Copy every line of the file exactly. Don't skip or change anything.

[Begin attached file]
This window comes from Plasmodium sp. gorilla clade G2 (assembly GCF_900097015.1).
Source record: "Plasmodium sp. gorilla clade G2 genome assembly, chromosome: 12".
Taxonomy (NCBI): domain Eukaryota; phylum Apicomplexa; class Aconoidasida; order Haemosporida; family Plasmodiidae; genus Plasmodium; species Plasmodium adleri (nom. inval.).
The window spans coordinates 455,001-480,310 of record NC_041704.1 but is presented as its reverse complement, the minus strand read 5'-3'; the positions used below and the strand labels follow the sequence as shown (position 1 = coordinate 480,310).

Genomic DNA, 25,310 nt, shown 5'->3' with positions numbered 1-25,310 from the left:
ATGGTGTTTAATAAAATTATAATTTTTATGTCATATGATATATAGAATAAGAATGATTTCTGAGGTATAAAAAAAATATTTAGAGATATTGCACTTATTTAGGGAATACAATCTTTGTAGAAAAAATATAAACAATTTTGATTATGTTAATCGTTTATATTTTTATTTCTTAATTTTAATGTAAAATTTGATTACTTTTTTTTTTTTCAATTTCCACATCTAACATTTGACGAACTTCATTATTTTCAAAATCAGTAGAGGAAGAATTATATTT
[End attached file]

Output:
This window comes from Plasmodium sp. gorilla clade G2 (assembly GCF_900097015.1).
Source record: "Plasmodium sp. gorilla clade G2 genome assembly, chromosome: 12".
Taxonomy (NCBI): domain Eukaryota; phylum Apicomplexa; class Aconoidasida; order Haemosporida; family Plasmodiidae; genus Plasmodium; species Plasmodium adleri (nom. inval.).
The window spans coordinates 455,001-480,310 of record NC_041704.1 but is presented as its reverse complement, the minus strand read 5'-3'; the positions used below and the strand labels follow the sequence as shown (position 1 = coordinate 480,310).

Genomic DNA, 25,310 nt, shown 5'->3' with positions numbered 1-25,310 from the left:
ATGGTGTTTAATAAAATTATAATTTTTATGTCATATGATATATAGAATAAGAATGATTTCTGAGGTATAAAAAAAATATTTAGAGATATTGCACTTATTTAGGGAATACAATCTTTGTAGAAAAAATATAAACAATTTTGATTATGTTAATCGTTTATATTTTTATTTCTTAATTTTAATGTAAAATTTGATTACTTTTTTTTTTTTCAATTTCCACATCTAACATTTGACGAACTTCATTATTTTCAAAATCAGTAGAGGAAGAATTATATTT